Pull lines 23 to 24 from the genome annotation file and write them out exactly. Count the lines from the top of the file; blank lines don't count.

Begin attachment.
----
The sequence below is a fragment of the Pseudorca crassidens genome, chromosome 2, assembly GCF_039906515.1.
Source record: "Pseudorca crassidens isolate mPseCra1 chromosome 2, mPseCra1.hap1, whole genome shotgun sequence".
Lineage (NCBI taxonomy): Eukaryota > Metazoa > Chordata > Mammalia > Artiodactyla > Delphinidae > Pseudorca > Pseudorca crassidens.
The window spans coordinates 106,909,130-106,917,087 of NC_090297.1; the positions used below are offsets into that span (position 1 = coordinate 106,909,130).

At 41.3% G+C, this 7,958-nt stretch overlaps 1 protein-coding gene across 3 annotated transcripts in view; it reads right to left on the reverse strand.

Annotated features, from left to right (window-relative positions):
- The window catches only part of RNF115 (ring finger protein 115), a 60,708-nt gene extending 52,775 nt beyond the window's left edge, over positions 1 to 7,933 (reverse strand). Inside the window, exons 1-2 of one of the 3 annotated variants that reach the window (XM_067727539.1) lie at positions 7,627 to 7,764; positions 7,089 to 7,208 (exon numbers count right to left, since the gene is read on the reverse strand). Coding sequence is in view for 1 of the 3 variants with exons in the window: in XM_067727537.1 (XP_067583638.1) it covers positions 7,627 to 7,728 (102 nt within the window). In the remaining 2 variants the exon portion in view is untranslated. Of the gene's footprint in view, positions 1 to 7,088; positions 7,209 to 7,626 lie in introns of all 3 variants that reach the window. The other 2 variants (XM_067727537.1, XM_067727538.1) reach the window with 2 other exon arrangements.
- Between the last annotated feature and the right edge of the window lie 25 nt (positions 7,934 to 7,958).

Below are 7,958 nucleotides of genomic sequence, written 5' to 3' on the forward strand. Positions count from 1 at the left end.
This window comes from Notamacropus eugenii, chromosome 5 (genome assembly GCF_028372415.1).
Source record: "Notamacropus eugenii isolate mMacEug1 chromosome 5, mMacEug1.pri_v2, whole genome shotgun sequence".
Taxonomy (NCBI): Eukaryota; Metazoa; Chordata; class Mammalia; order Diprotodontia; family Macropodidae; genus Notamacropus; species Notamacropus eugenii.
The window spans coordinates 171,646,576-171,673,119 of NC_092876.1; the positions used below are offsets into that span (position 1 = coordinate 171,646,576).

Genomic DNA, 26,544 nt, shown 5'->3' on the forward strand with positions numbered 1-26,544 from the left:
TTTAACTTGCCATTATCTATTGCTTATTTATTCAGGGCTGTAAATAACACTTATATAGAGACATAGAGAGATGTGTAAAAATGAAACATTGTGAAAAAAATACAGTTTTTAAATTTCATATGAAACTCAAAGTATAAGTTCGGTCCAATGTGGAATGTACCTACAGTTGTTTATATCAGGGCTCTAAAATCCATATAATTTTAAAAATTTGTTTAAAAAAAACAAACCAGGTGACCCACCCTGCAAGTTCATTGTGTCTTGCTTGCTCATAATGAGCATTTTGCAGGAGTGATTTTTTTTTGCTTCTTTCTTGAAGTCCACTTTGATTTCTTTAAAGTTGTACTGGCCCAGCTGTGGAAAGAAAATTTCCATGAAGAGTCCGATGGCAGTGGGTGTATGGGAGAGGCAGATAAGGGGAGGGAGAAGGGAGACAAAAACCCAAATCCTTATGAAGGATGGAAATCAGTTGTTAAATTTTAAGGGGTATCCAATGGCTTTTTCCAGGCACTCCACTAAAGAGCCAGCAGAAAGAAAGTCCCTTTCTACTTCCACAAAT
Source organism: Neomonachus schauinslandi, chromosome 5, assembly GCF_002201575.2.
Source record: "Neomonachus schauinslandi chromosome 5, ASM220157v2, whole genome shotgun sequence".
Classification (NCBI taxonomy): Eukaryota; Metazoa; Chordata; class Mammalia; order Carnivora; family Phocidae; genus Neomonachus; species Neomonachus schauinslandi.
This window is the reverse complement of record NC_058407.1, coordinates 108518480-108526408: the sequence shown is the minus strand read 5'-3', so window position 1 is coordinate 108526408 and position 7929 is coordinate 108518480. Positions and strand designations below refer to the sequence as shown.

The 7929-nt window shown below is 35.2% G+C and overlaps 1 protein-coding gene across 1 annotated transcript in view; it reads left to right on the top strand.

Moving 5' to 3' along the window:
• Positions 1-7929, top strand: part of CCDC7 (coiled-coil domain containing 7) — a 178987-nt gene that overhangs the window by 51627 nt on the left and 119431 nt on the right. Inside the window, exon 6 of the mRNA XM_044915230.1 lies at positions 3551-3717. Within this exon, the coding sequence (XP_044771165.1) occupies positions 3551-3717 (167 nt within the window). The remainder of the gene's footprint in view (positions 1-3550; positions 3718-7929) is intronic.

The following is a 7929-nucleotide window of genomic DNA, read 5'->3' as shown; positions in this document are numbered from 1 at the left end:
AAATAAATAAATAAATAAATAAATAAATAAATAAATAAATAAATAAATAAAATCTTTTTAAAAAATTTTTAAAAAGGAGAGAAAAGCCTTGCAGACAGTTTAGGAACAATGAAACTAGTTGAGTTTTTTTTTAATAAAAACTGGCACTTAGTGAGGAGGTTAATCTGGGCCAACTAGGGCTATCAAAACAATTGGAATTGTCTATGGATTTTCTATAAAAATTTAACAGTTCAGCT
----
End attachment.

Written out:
The following is a 7929-nucleotide window of genomic DNA, read 5'->3' as shown; positions in this document are numbered from 1 at the left end:
AAATAAATAAATAAATAAATAAATAAATAAATAAATAAATAAATAAATAAAATCTTTTTAAAAAATTTTTAAAAAGGAGAGAAAAGCCTTGCAGACAGTTTAGGAACAATGAAACTAGTTGAGTTTTTTTTTAATAAAAACTGGCACTTAGTGAGGAGGTTAATCTGGGCCAACTAGGGCTATCAAAACAATTGGAATTGTCTATGGATTTTCTATAAAAATTTAACAGTTCAGCT